Retail cannabis businesses are closer to being welcomed within Redwood City limits as planning commissioners approved zoning guidelines permitting storefronts in various areas of the city. 

After a nearly two-year-process to regulate how walk-in cannabis stores would be allowed to open in Redwood City, the Planning Commission voted to recommend the City Council approve zoning amendments permitting the business to open, by right, in zoning districts where general retail is allowed. 

“I’m wholeheartedly concurring with the recommendation to allow, subject to all the other permitting requirements, retail cannabis storefronts in zones which permit general retail use,” said Commissioner Bill Shoe, who took issue with the council limiting how many storefronts would be allowed within the city.  

If approved by the City Council, various zoning districts would welcome the marijuana storefronts by right including neighborhood commercial, general commercial, mixed use corridor, mixed use waterfront and mixed use neighborhood zoning districts. Stores smaller than 5,000 square feet would be permitted, by right, in the mixed use transitional zoning district and stores smaller than 2,500 square feet would be permitted, by right, in the light industrial incubator zoning district. 

The storefronts would also be conditionally welcomed in the industrial park and industrial restricted zoning districts only if the structures are 30,000 square feet or larger due to an existing general retail regulation within both districts. Lowering the threshold would affect all parcels in both districts and would directly counter the argument that retail cannabis is similar to general retail, said staff. 

Community members, unaware of the city’s efforts to bring in retail cannabis sales, expressed displeasure in the industry and implored city officials to not permit the businesses within city limits. Some called the drug dangerous with the potential for attracting crime while others raised concerns children and teens would have access to the shops. 

City staff noted facilities are highly secure, equipped with cameras and often requiring government-issued IDs to be checked up to six times before purchasing products. The state requires individuals to be at least 21 years old to purchase cannabis products and state law prohibits public consumption of the drug.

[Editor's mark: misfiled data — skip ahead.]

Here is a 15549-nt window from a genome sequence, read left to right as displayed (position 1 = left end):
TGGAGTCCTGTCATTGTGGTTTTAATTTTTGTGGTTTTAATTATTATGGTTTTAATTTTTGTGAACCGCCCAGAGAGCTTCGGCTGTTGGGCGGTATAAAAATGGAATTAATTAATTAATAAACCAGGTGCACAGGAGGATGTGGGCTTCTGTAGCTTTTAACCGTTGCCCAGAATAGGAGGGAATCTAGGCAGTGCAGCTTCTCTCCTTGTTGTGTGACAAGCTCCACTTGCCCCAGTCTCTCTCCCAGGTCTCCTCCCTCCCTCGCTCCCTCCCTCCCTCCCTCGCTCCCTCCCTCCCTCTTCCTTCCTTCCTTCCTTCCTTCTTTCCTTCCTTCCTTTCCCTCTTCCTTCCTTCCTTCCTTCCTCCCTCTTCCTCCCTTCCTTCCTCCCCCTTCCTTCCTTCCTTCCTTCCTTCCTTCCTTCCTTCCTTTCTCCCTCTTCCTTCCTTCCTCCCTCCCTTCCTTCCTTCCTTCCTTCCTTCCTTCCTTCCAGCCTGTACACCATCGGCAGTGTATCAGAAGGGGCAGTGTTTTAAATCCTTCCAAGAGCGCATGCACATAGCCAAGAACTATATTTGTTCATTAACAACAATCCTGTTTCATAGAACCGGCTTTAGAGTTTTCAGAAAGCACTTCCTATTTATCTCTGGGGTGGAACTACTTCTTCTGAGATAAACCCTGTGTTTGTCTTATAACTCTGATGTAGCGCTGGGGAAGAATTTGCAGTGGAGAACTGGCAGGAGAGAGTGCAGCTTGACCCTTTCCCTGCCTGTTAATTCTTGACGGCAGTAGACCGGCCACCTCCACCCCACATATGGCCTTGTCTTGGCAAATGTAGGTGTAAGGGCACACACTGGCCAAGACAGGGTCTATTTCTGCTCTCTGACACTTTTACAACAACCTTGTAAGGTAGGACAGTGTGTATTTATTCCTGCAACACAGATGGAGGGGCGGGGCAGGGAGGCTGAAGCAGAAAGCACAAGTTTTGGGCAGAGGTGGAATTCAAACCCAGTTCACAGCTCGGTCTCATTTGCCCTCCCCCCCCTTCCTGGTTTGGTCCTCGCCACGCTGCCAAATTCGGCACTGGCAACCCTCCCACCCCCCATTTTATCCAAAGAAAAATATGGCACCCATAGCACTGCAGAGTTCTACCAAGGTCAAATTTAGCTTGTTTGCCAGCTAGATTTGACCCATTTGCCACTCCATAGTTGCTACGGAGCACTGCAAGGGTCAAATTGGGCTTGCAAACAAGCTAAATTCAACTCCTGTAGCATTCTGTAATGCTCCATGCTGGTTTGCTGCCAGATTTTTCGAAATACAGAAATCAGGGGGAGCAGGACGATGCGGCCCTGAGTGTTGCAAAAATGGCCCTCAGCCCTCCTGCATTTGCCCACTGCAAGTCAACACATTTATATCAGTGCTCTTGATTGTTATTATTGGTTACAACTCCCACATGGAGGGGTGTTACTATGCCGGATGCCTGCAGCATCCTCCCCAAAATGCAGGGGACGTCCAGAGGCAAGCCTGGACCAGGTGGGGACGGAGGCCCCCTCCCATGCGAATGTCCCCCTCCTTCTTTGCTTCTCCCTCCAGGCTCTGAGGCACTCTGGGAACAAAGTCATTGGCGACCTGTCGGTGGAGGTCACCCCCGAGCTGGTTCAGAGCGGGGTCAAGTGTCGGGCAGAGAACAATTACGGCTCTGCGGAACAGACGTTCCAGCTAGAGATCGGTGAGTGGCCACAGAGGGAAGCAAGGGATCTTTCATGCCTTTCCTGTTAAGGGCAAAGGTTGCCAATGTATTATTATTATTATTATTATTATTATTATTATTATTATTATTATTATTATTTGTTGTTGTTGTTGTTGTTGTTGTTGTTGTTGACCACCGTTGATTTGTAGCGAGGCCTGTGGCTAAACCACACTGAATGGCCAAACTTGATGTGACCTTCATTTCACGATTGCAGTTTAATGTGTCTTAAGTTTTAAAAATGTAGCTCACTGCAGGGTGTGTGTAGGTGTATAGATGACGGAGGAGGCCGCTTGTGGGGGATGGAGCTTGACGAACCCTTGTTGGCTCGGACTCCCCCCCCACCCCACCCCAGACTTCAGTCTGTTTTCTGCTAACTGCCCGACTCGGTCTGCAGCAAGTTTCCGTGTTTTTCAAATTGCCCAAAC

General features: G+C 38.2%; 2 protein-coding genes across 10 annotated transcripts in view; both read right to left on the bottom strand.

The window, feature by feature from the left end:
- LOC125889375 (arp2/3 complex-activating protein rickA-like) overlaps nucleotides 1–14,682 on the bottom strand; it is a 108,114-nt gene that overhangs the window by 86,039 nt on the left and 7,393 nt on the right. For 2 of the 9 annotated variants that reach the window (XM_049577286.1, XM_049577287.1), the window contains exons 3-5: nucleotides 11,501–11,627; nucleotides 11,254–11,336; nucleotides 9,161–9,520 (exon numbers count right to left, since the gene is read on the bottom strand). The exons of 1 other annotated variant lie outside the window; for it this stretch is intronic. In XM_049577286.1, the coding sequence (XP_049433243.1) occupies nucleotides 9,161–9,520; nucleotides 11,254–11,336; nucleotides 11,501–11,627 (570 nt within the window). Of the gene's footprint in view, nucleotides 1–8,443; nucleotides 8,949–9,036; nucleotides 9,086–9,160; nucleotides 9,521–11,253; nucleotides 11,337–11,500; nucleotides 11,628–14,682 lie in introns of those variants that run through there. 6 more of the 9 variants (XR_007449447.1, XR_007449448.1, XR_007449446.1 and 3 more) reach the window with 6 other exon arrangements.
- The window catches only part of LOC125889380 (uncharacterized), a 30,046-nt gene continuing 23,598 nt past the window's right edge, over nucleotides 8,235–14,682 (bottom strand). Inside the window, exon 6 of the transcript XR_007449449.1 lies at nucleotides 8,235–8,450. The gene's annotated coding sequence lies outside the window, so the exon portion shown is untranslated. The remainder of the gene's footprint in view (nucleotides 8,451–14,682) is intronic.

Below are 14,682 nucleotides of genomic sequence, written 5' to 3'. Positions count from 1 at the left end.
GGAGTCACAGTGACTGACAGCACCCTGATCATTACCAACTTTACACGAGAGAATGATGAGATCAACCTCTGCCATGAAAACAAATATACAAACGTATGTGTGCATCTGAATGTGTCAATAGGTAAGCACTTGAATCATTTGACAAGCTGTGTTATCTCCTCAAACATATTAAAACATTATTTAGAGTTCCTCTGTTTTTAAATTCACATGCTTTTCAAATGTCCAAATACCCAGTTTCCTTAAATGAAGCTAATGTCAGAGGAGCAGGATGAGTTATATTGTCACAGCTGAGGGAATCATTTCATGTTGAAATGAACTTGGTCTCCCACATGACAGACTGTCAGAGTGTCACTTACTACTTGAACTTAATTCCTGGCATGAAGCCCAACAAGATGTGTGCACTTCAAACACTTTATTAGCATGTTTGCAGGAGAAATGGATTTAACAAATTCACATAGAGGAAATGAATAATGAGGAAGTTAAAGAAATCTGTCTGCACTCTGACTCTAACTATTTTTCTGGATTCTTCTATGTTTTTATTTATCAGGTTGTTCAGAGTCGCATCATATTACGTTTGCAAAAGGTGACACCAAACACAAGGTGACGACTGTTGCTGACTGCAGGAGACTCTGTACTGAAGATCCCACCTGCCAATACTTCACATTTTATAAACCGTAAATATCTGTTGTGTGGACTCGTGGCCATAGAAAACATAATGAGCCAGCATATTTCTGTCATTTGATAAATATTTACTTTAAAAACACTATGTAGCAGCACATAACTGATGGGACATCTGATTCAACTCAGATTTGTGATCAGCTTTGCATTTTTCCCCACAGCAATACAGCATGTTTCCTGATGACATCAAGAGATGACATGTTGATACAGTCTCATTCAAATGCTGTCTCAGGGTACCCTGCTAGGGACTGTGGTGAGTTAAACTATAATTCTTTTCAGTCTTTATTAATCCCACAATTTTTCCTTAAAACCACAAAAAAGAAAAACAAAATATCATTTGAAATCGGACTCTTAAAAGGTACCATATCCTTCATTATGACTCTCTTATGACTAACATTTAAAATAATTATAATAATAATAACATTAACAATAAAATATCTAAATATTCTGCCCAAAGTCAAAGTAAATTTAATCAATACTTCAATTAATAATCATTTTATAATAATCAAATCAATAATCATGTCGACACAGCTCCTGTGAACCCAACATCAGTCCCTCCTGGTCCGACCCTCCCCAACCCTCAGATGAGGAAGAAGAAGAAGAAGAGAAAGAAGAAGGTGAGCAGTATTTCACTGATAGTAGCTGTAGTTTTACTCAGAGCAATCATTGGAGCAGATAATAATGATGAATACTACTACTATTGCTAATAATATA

“The eight original dispensaries we had in [in Oakland] had within a 500-foot radius from them that the crime elements dropped almost dramatically down to almost nonexistent statistically,” said David McPhearson, the consultant with HdL Companies overseeing the regulation of marijuana sales in Redwood City.

Regardless of zoning district, all cannabis storefronts would be required to be at least 600 feet away from sensitive places such as playgrounds, day cares and schools. Commissioners recommended the council consider lowering that requirement near day cares due to the low likelihood a small child would access the storefront. 

Commissioners also recommended the council consider raising the 600-foot requirement near parks. The City Council will consider the commission’s recommendation during a council meeting in the fall. The commission recommended staff present a detailed report to the council on concerns raised during the hourslong discussion by both commissioners and the public. Commissioner Ernie Schmidt voted against the plan because of concerns it wouldn’t attract enough business downtown.

In other business, the Planning Commission also approved the plans for a 91-room hotel with 71 on-site parking spots on the corner of Veterans Boulevard and Brewster Avenue. The project, which received rave reviews from the commission, will replace a gas station. Staff said the hotel is likely to be part of the Hilton franchise, as part of the company’s boutique line. 

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